Meeting Report February 2012
record audience of 56 people gathered at the end of February to hear an
illustrated talk by Louiseanne Hand entitled 'A Pictorial History of Quarry
Louiseanne is a librarian based in the Local and Family History Department
of the Central Library in Leeds, a post she has held for the last eight
years. Originally from Dublin, a fact reinforced for us by her delicious
accent, Louiseanne came to Leeds ten years ago to study for a masters
degree in history at Leeds Metropolitan University. Fortunately for us
she has stayed ever since. She began her talk by explaining that she would
show us how a particular area of the city, Quarry Hill, had evolved over
the centuries using photographs and engravings, some dating as far back
as the 18th or 19th centuries.
She explained that in the mid 17th century this area was known as Quarrel
Hill, but nobody has been able to discover the reason for the name change.
She also put forward the theory that it could have been the site of a
roman settlement known as Cambodenum, though this has not been proven.
Louiseanne explained that during the 19th and early 20th centuries Quarry
Hill had become known as an 'Unhealthy Area' and she showed many thought
provoking images which clearly demonstrated this. An especially interesting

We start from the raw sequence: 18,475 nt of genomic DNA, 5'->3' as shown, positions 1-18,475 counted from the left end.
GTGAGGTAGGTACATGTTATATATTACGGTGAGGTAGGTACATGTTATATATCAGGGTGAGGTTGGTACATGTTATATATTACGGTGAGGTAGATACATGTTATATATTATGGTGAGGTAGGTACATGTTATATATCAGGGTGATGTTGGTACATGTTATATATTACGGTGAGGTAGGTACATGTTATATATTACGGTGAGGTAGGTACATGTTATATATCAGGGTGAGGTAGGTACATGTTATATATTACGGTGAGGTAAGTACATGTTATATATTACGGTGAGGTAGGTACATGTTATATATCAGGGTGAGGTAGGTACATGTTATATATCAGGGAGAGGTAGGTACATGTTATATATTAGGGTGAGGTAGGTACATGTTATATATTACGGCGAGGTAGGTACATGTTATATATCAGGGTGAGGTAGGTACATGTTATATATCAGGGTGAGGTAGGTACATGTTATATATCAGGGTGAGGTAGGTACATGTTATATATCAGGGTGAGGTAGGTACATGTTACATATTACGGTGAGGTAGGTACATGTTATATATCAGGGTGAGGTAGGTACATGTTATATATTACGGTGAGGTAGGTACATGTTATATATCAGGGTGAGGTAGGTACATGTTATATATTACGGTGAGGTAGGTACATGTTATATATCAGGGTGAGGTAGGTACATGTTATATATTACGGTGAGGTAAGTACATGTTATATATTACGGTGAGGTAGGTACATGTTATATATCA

image was of Cornhill the oldest inhabited street in Leeds. Some particularly
fascinating photographs were of the Leeds Mission and St Peter's Medical
Aid, as she described how the church influenced the lives of the inhabitants
by providing practical help and access to medical care.
Moving on to the building of the famous Quarry Hill Flats during the 1930's
she explained that these were the brainchild of the Rev Charles Jenkinson
and Housing Chief R.A.H Livett.
They had travelled to Vienna to view the Karl Marx Hof flats and returned
to Leeds determined to build similar flats here. Opened in 1938 they were
the largest block of flats in Europe and boasted such innovations as the
Garchey waste disposal system. This was a method of disposing of waste
from the sinks in the flats to a central incinerator, thus taking away
the need for dust bins in the flats area. However this system proved unreliable
and was one of the reasons which lead to the eventual demolition of the
When the flats first opened they were hailed as a solution to the housing
of all the tenants who were displaced by the slum clearances of the 1930's,
and Louiseanne showed one very evocative photo of queues of hundreds of
potential tenants waiting to view show flats. The complex, with communal
laundry rooms and safe play areas for children, must have been regarded
Utopia by the first tenants. The dream was to be short lived. Plagued
by structural faults and increasing vandalism they were demolished in
Louiseanne concluded her talk by describing the regeneration of this area
into the cultural quarter of Leeds and showed us images of such buildings
as the Playhouse, Leeds College of Music and BBC Television. After her
talk there was a lively discussion amongst the audience sharing memories
of the flats, and even telling Louiseanne snippets of information she
wasn't aware of.
The next meeting on Monday 26th March 2012 will be an illustrated talk
by John Gilleghan MBE entitled 'Leeds - The Story of a Great City'.